United States District Court, W.D. Virginia, Roanoke Division
Blue, Pro Se Plaintiff.
P. Jones United States District Judge.
plaintiff, Joseph Blue, a Virginia inmate proceeding pro se,
filed this civil rights action pursuant to 42 U.S.C. §
1983, alleging that prison medical staff did not provide him
with appropriate care. Upon review of the Complaint, I
conclude that the action must be summarily dismissed.
24, 2018, during Friday recreation at Rustburg Correctional
Unit (“RCU”), Blue injured his ankle on the
basketball court. At the RCU medical unit, he was examined by
Nurse K. Smith, who issued an ice pack and pain medication.
He also underwent an X ray of his foot. On May 26, 2018,
still in pain, Blue filed an Emergency Grievance asking for
results from the X ray and additional treatment. In response,
an officer responded that Blue's circumstances did not
meet the definition of an emergency and stated: “Per
X-Ray results: no fractures, dislocations, or soft tissue
masses. Per Nurse Smith, continue ACE bandage, ice packs,
& Tylenol/ibuprofen. Follow up with nurse.” Compl.
7, ECF No. 1.
filed a second Emergency Grievance on May 29, 2018, asking
for an MRI. Five days after the injury, he could hardly walk
or put pressure on his foot. Nurse Smith found no emergency
You were notified that your xrays of your left foot, ankle,
and heel were all normal. Per Dr. Wang no further follow up
is ne[c]essary. According to [policy], incarcerated offenders
may not choose their own health care provider. You continue
to walk on your injured foot which will slow the healing
process. You have been told this several times.
Id. at 8. On June 1, 2018, Blue filed an Informal
Complaint, stating that an X ray would not allow proper
diagnosis of the nature of his ankle injury. He demanded an
MRI. Nurse Smith scheduled Blue for an appointment with Dr.
Wang. After examining Blue on June 13, 2018, Dr. Wang refused
to order an MRI, but stated his intention to order a
protective boot for Blue to wear.
Complaint, dated June 26, 2018, Blue contends that neither
Nurse Smith nor Dr. Wang has sufficient expertise about
orthopedic injuries. He asserts that by failing to order an
MRI or refer him to a specialist, they deprived him of
appropriate medical care. As compensation, he seeks one
million dollars in damages.
42 U.S.C. § 1997e(c)(1), the court may dismiss a
prisoner's civil action concerning prison conditions
“if the court is satisfied that the action is
frivolous, malicious, [or] fails to state a claim upon which
relief can be granted.” A viable complaint must allege
“enough facts to state a claim to relief that is
plausible on its face.” Giarratano v. Johnson,
521 F.3d 298, 302 (4th Cir. 2008) (internal quotation marks
and citation omitted). To state a cause of action under
§1983, a plaintiff must establish that he has been
deprived of rights guaranteed by the Constitution or laws of
the United States and that this deprivation resulted from
conduct committed by a person acting under color of state
law. West v. Atkins, 487 U.S. 42, 48 (1988).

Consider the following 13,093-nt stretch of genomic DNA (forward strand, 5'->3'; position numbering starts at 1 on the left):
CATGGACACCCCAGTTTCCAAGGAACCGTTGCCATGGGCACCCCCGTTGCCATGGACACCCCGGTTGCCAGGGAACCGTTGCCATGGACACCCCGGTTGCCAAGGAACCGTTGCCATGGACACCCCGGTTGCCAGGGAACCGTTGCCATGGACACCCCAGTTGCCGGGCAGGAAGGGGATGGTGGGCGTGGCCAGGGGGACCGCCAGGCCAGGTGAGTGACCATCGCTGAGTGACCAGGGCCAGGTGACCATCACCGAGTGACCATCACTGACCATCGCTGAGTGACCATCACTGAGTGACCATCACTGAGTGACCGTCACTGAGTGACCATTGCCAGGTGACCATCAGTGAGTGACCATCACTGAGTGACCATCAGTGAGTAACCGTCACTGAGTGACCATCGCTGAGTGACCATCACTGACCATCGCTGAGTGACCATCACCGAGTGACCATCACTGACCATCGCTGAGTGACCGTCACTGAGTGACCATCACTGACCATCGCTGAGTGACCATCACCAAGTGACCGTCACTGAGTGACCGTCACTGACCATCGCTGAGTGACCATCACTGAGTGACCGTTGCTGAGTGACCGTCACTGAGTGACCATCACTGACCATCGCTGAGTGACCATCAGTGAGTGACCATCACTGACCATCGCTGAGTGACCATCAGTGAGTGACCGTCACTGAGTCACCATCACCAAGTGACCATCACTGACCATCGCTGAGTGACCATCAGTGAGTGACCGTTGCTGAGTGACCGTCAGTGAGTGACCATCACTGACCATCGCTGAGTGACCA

“deliberate indifference to an inmate's serious
medical needs constitutes cruel and unusual punishment under
the Eighth Amendment.” Jackson v. Lightsey,
775 F.3d 170, 178 (4th Cir. 2014). “[O]fficials evince
deliberate indifference by acting intentionally to delay or
deny the prisoner access to adequate medical care or by
ignoring an inmate's known serious medical needs.”
Sharpe v. S.C. Dep't of Corr., 621 Fed.Appx.
732, 733 (4th Cir. 2015) (unpublished). To prove deliberate
indifference, Blue must show that the defendant prison
official had “actual . . . knowledge of both the
inmate's serious medical condition and the excessive risk
posed by the official's [own] action or inaction.”
Jackson, 775 F.3d at 178. This component requires
proof of intent beyond mere negligence, errors in judgment,
inadvertent oversights, or disagreements between doctor and
patient about the prisoner's treatment plan. See
Estelle v. Gamble, 429 U.S. 97, 105-06 (1976)
(“Medical malpractice does not become a constitutional
violation merely because the victim is a prisoner.”).
“Questions of medical judgment are not subject to
judicial review.” Russell v. Sheffer, 528 F.2d
318, 319 (4th Cir. 1975).
submissions do not indicate that anyone ignored his medical
needs. He began receiving medical care on the day he was
injured. Nurse Smith assessed his injury, provided an ice
pack, pain medication, and an ACE bandage. Blue's foot
and ankle were x-rayed. Dr. Wang reviewed the X ray results
and determined that the treatment provided was appropriate
for the time being. Three weeks after the injury, when
Blue's pain and walking difficulties continued, Nurse
Smith scheduled him to see Dr. Wang again. Dr. Wang made a
medical judgment that no MRI was necessary and instead,
ordered a protective boot. Thus, the record reflects that
Nurse Smith and Dr. Wang provided the medical care that they
believed appropriate, given their professional assessment of
Blue's condition, symptoms, and X-ray results.
Blue believes that he should have received different
diagnostic testing or should have been referred to a
specialist. At the most, Blue's allegations amount to
disagreements with the medical judgments made by the doctor
and nurse as to appropriate treatment and timing. Thus, I
find that Blue's allegations fail to state any
constitutional claim against the defendants. I will ...